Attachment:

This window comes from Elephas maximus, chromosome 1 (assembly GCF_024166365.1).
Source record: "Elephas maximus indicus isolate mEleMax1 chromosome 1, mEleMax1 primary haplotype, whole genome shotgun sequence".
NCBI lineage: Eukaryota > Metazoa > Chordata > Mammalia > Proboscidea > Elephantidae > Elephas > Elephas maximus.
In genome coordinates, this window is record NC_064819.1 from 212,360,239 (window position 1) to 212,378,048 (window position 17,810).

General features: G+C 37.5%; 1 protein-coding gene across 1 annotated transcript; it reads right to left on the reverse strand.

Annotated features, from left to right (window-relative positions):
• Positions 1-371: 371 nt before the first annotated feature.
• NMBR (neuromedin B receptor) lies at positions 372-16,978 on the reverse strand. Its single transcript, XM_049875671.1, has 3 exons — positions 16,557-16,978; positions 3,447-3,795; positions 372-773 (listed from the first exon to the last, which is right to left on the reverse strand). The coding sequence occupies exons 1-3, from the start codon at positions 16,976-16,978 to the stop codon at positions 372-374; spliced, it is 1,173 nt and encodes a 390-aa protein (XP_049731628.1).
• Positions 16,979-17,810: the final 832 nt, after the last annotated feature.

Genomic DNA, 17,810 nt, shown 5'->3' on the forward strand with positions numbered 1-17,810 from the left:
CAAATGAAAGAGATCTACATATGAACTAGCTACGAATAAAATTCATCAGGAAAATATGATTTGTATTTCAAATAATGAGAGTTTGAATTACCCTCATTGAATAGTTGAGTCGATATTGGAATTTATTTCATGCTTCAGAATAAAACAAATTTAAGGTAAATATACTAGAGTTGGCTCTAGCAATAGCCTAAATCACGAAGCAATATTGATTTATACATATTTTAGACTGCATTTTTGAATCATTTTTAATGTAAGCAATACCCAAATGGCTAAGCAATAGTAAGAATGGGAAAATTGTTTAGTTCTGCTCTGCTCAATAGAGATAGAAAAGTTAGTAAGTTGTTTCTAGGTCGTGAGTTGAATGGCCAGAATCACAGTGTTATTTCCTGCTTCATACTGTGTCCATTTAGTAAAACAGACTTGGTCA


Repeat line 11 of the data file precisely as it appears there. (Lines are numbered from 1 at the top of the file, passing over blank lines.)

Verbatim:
CAAATGAAAGAGATCTACATATGAACTAGCTACGAATAAAATTCATCAGGAAAATATGATTTGTATTTCAAATAATGAGAGTTTGAATTACCCTCATTGAATAGTTGAGTCGATATTGGAATTTATTTCATGCTTCAGAATAAAACAAATTTAAGGTAAATATACTAGAGTTGGCTCTAGCAATAGCCTAAATCACGAAGCAATATTGATTTATACATATTTTAGACTGCATTTTTGAATCATTTTTAATGTAAGCAATACCCAAATGGCTAAGCAATAGTAAGAATGGGAAAATTGTTTAGTTCTGCTCTGCTCAATAGAGATAGAAAAGTTAGTAAGTTGTTTCTAGGTCGTGAGTTGAATGGCCAGAATCACAGTGTTATTTCCTGCTTCATACTGTGTCCATTTAGTAAAACAGACTTGGTCA